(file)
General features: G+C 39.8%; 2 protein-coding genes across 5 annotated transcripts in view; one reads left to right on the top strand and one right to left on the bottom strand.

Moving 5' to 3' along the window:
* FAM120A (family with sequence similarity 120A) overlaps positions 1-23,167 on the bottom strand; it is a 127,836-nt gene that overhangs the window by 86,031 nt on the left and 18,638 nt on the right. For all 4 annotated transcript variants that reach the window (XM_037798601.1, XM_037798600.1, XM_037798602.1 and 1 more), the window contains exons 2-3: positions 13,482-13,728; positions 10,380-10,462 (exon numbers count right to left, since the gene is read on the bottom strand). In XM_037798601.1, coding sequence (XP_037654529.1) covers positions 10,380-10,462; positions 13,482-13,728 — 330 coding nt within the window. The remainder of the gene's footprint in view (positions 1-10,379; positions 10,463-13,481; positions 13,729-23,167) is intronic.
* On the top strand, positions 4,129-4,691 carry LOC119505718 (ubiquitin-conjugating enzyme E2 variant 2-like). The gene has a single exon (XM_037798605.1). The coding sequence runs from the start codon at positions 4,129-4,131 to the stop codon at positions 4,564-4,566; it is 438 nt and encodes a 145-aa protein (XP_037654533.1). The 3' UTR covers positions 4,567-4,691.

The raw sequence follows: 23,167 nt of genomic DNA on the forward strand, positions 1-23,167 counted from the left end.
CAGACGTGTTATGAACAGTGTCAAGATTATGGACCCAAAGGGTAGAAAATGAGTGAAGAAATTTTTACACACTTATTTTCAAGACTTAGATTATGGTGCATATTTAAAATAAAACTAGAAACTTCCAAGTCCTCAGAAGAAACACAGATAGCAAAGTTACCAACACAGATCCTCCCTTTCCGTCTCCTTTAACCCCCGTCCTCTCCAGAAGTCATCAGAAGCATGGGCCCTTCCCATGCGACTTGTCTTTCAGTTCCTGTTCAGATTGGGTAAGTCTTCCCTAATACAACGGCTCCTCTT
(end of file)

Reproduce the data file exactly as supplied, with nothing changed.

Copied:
General features: G+C 39.8%; 2 protein-coding genes across 5 annotated transcripts in view; one reads left to right on the top strand and one right to left on the bottom strand.

Moving 5' to 3' along the window:
* FAM120A (family with sequence similarity 120A) overlaps positions 1-23,167 on the bottom strand; it is a 127,836-nt gene that overhangs the window by 86,031 nt on the left and 18,638 nt on the right. For all 4 annotated transcript variants that reach the window (XM_037798601.1, XM_037798600.1, XM_037798602.1 and 1 more), the window contains exons 2-3: positions 13,482-13,728; positions 10,380-10,462 (exon numbers count right to left, since the gene is read on the bottom strand). In XM_037798601.1, coding sequence (XP_037654529.1) covers positions 10,380-10,462; positions 13,482-13,728 — 330 coding nt within the window. The remainder of the gene's footprint in view (positions 1-10,379; positions 10,463-13,481; positions 13,729-23,167) is intronic.
* On the top strand, positions 4,129-4,691 carry LOC119505718 (ubiquitin-conjugating enzyme E2 variant 2-like). The gene has a single exon (XM_037798605.1). The coding sequence runs from the start codon at positions 4,129-4,131 to the stop codon at positions 4,564-4,566; it is 438 nt and encodes a 145-aa protein (XP_037654533.1). The 3' UTR covers positions 4,567-4,691.

The raw sequence follows: 23,167 nt of genomic DNA on the forward strand, positions 1-23,167 counted from the left end.
CAGACGTGTTATGAACAGTGTCAAGATTATGGACCCAAAGGGTAGAAAATGAGTGAAGAAATTTTTACACACTTATTTTCAAGACTTAGATTATGGTGCATATTTAAAATAAAACTAGAAACTTCCAAGTCCTCAGAAGAAACACAGATAGCAAAGTTACCAACACAGATCCTCCCTTTCCGTCTCCTTTAACCCCCGTCCTCTCCAGAAGTCATCAGAAGCATGGGCCCTTCCCATGCGACTTGTCTTTCAGTTCCTGTTCAGATTGGGTAAGTCTTCCCTAATACAACGGCTCCTCTT